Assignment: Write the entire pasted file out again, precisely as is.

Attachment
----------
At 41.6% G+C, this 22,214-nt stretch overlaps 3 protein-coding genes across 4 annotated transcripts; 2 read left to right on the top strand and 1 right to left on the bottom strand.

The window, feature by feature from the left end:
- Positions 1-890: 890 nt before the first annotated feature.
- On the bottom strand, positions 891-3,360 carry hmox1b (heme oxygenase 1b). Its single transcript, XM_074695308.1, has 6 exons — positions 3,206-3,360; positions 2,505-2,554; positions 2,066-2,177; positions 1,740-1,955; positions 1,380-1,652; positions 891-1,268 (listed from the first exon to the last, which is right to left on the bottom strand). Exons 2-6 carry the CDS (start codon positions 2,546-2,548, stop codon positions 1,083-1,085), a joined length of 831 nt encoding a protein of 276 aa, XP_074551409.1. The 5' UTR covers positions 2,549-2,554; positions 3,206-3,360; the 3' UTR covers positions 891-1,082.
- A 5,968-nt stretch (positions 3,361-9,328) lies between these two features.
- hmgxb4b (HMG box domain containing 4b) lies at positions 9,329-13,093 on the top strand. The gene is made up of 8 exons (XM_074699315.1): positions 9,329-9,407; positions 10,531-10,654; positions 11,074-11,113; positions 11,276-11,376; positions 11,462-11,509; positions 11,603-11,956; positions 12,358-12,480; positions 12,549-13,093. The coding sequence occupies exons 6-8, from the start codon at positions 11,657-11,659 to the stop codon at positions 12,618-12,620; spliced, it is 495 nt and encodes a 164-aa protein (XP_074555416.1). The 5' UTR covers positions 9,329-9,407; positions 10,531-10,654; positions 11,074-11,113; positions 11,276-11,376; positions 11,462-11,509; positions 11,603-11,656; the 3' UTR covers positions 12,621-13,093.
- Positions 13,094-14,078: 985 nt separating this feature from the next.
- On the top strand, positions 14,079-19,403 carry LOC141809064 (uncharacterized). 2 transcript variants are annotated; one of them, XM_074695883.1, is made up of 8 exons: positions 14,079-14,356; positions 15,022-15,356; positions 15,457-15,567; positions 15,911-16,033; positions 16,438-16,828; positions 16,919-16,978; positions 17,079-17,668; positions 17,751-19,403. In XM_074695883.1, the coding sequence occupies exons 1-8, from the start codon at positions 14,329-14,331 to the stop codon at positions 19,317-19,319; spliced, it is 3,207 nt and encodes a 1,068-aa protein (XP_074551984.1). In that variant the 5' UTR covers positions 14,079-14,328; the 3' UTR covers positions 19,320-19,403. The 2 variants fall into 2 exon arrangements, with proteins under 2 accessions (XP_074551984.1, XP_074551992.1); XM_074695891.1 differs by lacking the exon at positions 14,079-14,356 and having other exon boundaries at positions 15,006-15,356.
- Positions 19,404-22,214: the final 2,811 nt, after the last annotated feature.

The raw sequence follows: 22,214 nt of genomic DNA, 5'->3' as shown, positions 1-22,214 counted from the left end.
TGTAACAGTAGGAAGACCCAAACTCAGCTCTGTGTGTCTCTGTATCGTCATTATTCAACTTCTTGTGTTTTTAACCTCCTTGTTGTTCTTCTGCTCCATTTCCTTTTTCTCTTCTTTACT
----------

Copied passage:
At 41.6% G+C, this 22,214-nt stretch overlaps 3 protein-coding genes across 4 annotated transcripts; 2 read left to right on the top strand and 1 right to left on the bottom strand.

The window, feature by feature from the left end:
- Positions 1-890: 890 nt before the first annotated feature.
- On the bottom strand, positions 891-3,360 carry hmox1b (heme oxygenase 1b). Its single transcript, XM_074695308.1, has 6 exons — positions 3,206-3,360; positions 2,505-2,554; positions 2,066-2,177; positions 1,740-1,955; positions 1,380-1,652; positions 891-1,268 (listed from the first exon to the last, which is right to left on the bottom strand). Exons 2-6 carry the CDS (start codon positions 2,546-2,548, stop codon positions 1,083-1,085), a joined length of 831 nt encoding a protein of 276 aa, XP_074551409.1. The 5' UTR covers positions 2,549-2,554; positions 3,206-3,360; the 3' UTR covers positions 891-1,082.
- A 5,968-nt stretch (positions 3,361-9,328) lies between these two features.
- hmgxb4b (HMG box domain containing 4b) lies at positions 9,329-13,093 on the top strand. The gene is made up of 8 exons (XM_074699315.1): positions 9,329-9,407; positions 10,531-10,654; positions 11,074-11,113; positions 11,276-11,376; positions 11,462-11,509; positions 11,603-11,956; positions 12,358-12,480; positions 12,549-13,093. The coding sequence occupies exons 6-8, from the start codon at positions 11,657-11,659 to the stop codon at positions 12,618-12,620; spliced, it is 495 nt and encodes a 164-aa protein (XP_074555416.1). The 5' UTR covers positions 9,329-9,407; positions 10,531-10,654; positions 11,074-11,113; positions 11,276-11,376; positions 11,462-11,509; positions 11,603-11,656; the 3' UTR covers positions 12,621-13,093.
- Positions 13,094-14,078: 985 nt separating this feature from the next.
- On the top strand, positions 14,079-19,403 carry LOC141809064 (uncharacterized). 2 transcript variants are annotated; one of them, XM_074695883.1, is made up of 8 exons: positions 14,079-14,356; positions 15,022-15,356; positions 15,457-15,567; positions 15,911-16,033; positions 16,438-16,828; positions 16,919-16,978; positions 17,079-17,668; positions 17,751-19,403. In XM_074695883.1, the coding sequence occupies exons 1-8, from the start codon at positions 14,329-14,331 to the stop codon at positions 19,317-19,319; spliced, it is 3,207 nt and encodes a 1,068-aa protein (XP_074551984.1). In that variant the 5' UTR covers positions 14,079-14,328; the 3' UTR covers positions 19,320-19,403. The 2 variants fall into 2 exon arrangements, with proteins under 2 accessions (XP_074551984.1, XP_074551992.1); XM_074695891.1 differs by lacking the exon at positions 14,079-14,356 and having other exon boundaries at positions 15,006-15,356.
- Positions 19,404-22,214: the final 2,811 nt, after the last annotated feature.

The raw sequence follows: 22,214 nt of genomic DNA, 5'->3' as shown, positions 1-22,214 counted from the left end.
TGTAACAGTAGGAAGACCCAAACTCAGCTCTGTGTGTCTCTGTATCGTCATTATTCAACTTCTTGTGTTTTTAACCTCCTTGTTGTTCTTCTGCTCCATTTCCTTTTTCTCTTCTTTACT